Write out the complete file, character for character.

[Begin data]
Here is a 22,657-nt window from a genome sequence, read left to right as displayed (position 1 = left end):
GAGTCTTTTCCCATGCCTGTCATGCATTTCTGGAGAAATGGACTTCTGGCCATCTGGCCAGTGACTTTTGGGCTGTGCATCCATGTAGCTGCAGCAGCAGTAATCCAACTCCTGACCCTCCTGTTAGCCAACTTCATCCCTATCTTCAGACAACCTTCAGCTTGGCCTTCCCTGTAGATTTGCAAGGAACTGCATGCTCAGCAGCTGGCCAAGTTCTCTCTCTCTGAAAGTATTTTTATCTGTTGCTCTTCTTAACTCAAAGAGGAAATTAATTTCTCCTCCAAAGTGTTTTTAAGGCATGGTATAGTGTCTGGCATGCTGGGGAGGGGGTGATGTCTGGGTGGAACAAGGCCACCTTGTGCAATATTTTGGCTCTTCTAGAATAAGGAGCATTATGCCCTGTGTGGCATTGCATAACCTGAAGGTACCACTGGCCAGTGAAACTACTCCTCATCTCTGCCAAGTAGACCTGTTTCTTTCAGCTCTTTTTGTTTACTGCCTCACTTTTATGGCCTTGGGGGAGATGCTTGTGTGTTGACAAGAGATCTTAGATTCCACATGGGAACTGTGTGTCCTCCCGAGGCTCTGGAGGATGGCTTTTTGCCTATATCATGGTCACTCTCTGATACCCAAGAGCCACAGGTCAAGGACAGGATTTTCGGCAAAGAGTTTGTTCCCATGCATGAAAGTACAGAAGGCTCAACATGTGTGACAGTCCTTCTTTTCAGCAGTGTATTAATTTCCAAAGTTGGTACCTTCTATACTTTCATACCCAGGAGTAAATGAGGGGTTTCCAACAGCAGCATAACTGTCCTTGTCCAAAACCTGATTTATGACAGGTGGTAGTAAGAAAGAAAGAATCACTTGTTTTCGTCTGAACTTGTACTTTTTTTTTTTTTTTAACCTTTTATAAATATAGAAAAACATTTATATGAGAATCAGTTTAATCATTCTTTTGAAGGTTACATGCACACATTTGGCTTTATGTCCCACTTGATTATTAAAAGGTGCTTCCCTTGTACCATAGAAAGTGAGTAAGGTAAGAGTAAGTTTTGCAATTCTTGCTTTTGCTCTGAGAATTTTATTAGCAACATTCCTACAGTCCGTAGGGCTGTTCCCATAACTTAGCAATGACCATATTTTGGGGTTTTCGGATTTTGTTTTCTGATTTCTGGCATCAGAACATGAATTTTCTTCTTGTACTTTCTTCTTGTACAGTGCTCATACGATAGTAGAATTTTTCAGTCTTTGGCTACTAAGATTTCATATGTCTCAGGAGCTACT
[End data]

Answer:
Here is a 22,657-nt window from a genome sequence, read left to right as displayed (position 1 = left end):
GAGTCTTTTCCCATGCCTGTCATGCATTTCTGGAGAAATGGACTTCTGGCCATCTGGCCAGTGACTTTTGGGCTGTGCATCCATGTAGCTGCAGCAGCAGTAATCCAACTCCTGACCCTCCTGTTAGCCAACTTCATCCCTATCTTCAGACAACCTTCAGCTTGGCCTTCCCTGTAGATTTGCAAGGAACTGCATGCTCAGCAGCTGGCCAAGTTCTCTCTCTCTGAAAGTATTTTTATCTGTTGCTCTTCTTAACTCAAAGAGGAAATTAATTTCTCCTCCAAAGTGTTTTTAAGGCATGGTATAGTGTCTGGCATGCTGGGGAGGGGGTGATGTCTGGGTGGAACAAGGCCACCTTGTGCAATATTTTGGCTCTTCTAGAATAAGGAGCATTATGCCCTGTGTGGCATTGCATAACCTGAAGGTACCACTGGCCAGTGAAACTACTCCTCATCTCTGCCAAGTAGACCTGTTTCTTTCAGCTCTTTTTGTTTACTGCCTCACTTTTATGGCCTTGGGGGAGATGCTTGTGTGTTGACAAGAGATCTTAGATTCCACATGGGAACTGTGTGTCCTCCCGAGGCTCTGGAGGATGGCTTTTTGCCTATATCATGGTCACTCTCTGATACCCAAGAGCCACAGGTCAAGGACAGGATTTTCGGCAAAGAGTTTGTTCCCATGCATGAAAGTACAGAAGGCTCAACATGTGTGACAGTCCTTCTTTTCAGCAGTGTATTAATTTCCAAAGTTGGTACCTTCTATACTTTCATACCCAGGAGTAAATGAGGGGTTTCCAACAGCAGCATAACTGTCCTTGTCCAAAACCTGATTTATGACAGGTGGTAGTAAGAAAGAAAGAATCACTTGTTTTCGTCTGAACTTGTACTTTTTTTTTTTTTTTAACCTTTTATAAATATAGAAAAACATTTATATGAGAATCAGTTTAATCATTCTTTTGAAGGTTACATGCACACATTTGGCTTTATGTCCCACTTGATTATTAAAAGGTGCTTCCCTTGTACCATAGAAAGTGAGTAAGGTAAGAGTAAGTTTTGCAATTCTTGCTTTTGCTCTGAGAATTTTATTAGCAACATTCCTACAGTCCGTAGGGCTGTTCCCATAACTTAGCAATGACCATATTTTGGGGTTTTCGGATTTTGTTTTCTGATTTCTGGCATCAGAACATGAATTTTCTTCTTGTACTTTCTTCTTGTACAGTGCTCATACGATAGTAGAATTTTTCAGTCTTTGGCTACTAAGATTTCATATGTCTCAGGAGCTACT